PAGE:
As I waited in the bus for the rest of our riders to come trickling in, two middle-aged, men, Ricardo and José, slowly walked in, clearly fatigued after the pre-march rally, immigrant rights march, four-hour rally and long hike to the stadium where hundreds of buses were parked. As they stumbled in José asked “and now what do we tell Obama”? “Nothing more for now”, responded an exhausted Ricardo as he plopped on his bus seat. “We have already spoken with our bodies”.
(Image from Messay Photography @Flickr – excellent slideshow here)
Four years ago when I started researching the immigrant rights movement in Chicago, a march of this magnitude in DC was barely imaginable. I was one of a group of scholars at the University of Illinois at Chicago who were closely studying the megamarches in Chicago while observing from afar the multitude of marches in cities large and small throughout the country. Spurred by by a loose coalition of organizations, churches, religious groups and unions in light of the collective fear of a bill that would have criminalized immigrants and those who supported them, the megamarches were a sign of Latino political potential, albeit ones that relied primarily on the strengths of each home base. The kind of national organization and coordination of grassroots efforts that a megamarch on DC would have required still seemed quite distant. Moreover, after an immigration reform bill introduced in the Senate failed in the summer of 2007, some feared that perhaps the Latino muscle shown would be hard to revive. The marches continued, but dwindled significantly in numbers in 2008 and 2009.
However, interpreting this decline in the number of marchers as a decline of the immigrant rights movement would be a serious mistake. Post-2006 activism and advocacy continued in many forms. Throughout the country new community organizations proliferated in many major cities but also were created for the first time in small cities, suburbs and villages that had great immigrant demographic growth but low preexisting levels of organization. For example, last year, in the Chicago metro area, PASO, the West Suburban Action project, was founded, bringing together two large churches and several suburbs to organize for immigrant rights among other issues. Barely four months ago, a group of undocumented youth created the Immigrant Youth Justice League (IYJL) , born out of an arduous and ultimately successful campaign to prevent the deportation of a local college student. Eleven days before the DC march, the IYJL staged its first major action, a march and rally. Stating that they were undocumented and unafraid, eight undocumented youth publicly came out of the shadows, telling their painful stories of what it means to grow up undocumented in the US, emphasizing their need to speak for themselves about their lack of freedom and opportunity in the only country they consider their home.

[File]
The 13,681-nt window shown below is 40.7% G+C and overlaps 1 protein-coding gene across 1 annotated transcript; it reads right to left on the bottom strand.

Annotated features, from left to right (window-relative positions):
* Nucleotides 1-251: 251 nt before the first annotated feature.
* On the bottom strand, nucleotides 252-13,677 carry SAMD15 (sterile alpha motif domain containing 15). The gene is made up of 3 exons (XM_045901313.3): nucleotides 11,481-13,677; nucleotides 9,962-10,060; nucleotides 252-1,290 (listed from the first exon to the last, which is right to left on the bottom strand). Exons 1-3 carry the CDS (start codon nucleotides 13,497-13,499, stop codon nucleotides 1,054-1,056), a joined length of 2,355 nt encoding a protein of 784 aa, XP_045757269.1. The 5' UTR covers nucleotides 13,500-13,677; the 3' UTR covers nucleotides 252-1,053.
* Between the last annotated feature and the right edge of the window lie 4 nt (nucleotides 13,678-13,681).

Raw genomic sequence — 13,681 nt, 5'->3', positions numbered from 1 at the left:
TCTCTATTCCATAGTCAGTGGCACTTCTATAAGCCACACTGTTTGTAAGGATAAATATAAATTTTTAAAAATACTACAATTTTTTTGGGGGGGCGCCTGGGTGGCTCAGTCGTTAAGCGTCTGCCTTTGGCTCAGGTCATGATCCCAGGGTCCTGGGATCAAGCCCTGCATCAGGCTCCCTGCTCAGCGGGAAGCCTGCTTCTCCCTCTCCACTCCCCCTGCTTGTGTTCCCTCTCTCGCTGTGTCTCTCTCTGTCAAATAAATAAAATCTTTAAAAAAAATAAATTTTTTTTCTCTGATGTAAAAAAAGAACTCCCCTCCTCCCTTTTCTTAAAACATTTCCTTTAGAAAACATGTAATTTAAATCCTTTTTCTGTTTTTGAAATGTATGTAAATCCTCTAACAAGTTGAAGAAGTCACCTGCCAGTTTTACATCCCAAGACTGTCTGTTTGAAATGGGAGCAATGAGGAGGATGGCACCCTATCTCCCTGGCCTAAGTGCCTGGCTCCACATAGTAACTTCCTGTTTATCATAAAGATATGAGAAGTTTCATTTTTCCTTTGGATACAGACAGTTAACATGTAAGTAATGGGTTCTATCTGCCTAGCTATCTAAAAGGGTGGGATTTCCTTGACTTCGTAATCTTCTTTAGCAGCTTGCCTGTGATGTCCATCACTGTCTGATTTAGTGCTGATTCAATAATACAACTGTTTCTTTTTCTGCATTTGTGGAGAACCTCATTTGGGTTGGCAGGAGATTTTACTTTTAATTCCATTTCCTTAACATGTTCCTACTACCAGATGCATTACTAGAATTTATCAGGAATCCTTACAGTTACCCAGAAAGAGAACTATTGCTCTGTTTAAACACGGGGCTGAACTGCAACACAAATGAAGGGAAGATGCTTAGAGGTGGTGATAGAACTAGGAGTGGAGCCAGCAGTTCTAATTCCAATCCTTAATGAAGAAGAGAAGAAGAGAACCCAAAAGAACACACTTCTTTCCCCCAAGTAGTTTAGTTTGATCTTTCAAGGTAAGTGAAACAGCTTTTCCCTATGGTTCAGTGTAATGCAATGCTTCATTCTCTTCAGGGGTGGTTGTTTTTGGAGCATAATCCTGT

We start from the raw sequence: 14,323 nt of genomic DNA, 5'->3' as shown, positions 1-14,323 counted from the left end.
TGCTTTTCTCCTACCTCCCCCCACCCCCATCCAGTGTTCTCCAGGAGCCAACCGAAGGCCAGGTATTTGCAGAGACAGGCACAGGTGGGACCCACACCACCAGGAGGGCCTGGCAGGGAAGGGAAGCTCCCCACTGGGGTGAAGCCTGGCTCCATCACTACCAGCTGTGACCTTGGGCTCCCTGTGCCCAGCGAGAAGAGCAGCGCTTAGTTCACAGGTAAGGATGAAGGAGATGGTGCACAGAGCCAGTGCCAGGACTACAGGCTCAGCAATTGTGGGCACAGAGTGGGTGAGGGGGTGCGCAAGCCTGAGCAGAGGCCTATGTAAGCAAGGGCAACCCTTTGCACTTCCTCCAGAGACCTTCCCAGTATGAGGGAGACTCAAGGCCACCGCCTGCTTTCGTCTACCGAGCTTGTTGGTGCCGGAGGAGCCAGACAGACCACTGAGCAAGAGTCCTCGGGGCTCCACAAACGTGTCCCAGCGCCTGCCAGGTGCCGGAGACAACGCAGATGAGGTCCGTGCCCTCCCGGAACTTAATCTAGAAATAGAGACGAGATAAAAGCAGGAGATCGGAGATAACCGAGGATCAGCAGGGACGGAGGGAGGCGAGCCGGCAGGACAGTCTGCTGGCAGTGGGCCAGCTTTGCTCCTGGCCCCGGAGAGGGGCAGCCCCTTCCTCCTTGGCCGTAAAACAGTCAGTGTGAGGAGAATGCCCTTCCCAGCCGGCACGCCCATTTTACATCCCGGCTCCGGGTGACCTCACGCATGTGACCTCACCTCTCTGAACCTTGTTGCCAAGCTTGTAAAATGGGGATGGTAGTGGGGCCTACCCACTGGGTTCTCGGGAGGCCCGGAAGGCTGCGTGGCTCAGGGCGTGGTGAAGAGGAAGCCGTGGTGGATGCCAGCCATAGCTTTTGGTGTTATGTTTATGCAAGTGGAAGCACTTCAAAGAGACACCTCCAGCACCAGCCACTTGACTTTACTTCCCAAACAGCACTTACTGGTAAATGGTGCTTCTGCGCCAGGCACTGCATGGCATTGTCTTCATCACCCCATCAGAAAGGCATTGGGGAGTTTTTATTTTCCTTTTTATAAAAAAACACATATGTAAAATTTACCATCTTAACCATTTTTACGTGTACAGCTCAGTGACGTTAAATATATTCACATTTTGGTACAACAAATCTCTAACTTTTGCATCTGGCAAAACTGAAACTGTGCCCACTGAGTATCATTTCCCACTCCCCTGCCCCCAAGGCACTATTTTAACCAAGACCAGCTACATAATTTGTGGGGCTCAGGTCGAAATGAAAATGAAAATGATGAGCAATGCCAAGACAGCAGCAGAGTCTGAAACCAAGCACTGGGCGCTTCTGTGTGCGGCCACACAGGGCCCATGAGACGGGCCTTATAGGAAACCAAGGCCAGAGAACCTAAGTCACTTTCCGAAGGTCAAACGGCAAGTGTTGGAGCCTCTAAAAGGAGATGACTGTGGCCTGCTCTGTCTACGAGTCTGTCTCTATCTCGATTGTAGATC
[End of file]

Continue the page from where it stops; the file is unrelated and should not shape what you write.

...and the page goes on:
Meanwhile, older organizations continued their steady work. Centro Sin Fronteras continued to focus on the family separation issue, working closely with Continue reading…